- interprets Vedas in a philosophical perspective
- Mantras Æ 1500 BCE?
- Brahmanas Æ 1200 BCE?
- Aranyakas Æ 1000 BCE?
- Upanisads Æ 800 BCE? Last word on the Vedas (last section to the corpus)
- in dialogue with each other (Indic traditions) ± familiar with what other groups
are saying ± whether it be critiquing or agreeing; mostly similar but develop
distinct positions regarding certain subjects (e.g. the idea of karma)
2 major philosophical insights:
1) Atman ± idea that underlying all the various changes that we experience on a day to
day basis, the contention is that there is a real eternal self, one stable self, that persists
from lifetime to lifetime and is not affected by all the changes going around us ± physical
self = ego self
- brings individual peace, greater connectedness with everything else in the world
- Upanisads contends that there is one single essence, power, spirit and this essence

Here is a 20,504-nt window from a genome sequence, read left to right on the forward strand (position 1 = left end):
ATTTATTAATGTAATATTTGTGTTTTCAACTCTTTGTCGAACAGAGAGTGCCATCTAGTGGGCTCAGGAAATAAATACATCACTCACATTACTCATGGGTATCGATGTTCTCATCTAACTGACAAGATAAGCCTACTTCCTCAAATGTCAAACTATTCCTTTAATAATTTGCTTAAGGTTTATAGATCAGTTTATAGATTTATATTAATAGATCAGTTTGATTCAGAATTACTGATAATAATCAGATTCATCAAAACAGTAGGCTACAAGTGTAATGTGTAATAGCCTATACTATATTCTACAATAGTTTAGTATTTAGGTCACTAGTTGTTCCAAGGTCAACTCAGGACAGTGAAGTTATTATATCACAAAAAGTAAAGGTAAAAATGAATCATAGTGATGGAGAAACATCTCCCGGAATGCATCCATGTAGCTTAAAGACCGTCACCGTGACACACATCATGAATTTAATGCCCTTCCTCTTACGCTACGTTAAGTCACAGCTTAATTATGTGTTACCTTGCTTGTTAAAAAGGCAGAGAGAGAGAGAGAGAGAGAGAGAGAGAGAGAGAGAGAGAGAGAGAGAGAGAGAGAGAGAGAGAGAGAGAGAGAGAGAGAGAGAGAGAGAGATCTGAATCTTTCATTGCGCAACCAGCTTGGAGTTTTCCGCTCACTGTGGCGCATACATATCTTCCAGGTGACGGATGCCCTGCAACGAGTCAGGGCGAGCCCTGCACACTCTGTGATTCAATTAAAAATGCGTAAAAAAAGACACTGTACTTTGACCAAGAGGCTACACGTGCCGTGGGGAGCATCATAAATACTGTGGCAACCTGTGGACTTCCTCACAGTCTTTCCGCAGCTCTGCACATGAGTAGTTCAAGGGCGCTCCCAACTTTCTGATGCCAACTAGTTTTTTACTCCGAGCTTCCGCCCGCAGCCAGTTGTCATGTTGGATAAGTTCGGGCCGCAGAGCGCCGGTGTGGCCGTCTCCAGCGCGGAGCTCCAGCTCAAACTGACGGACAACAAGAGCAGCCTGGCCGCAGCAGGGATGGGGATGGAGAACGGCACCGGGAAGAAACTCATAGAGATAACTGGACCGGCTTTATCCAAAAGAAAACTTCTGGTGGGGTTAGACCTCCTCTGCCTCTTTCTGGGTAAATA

is called BRAHMAN (not Brahmins)
Brahman ± ³YLWDOLW\HQHUJ\SRZHUOLIH´± ultimate
- to know my Atman is to know all Atman ± ultimate connectedness ± to know
oneself is to know all else ± share complex interconnectedness
- major Hindu critique of Buddhism and Jainism ± geared their teaching to a certain
tiny subset of people (people who could learn them) ± Jain and Buddhist =
- 2 points/ethics that come out of Sramana practice
1) Ahimsa ± living in non-harm ± is it workable/possible? No.
- Hinduism ± deal with harm/violence and determining what types are acceptable
and what are not, and in what conditions
2) Celibacy ± both Jain and Budd. Were celibate religions
- Hinduism ± celibacy is not practical
2 broad orientations/idenfies 2 types of peoples
- 1) person who is interested in Moksha ± in pursuit of highest goal (NIVRTTI
- 2) vast majority of the world ± interested in religious goals but not in the present
lifetime, looking to live their life (PRAVRTTI)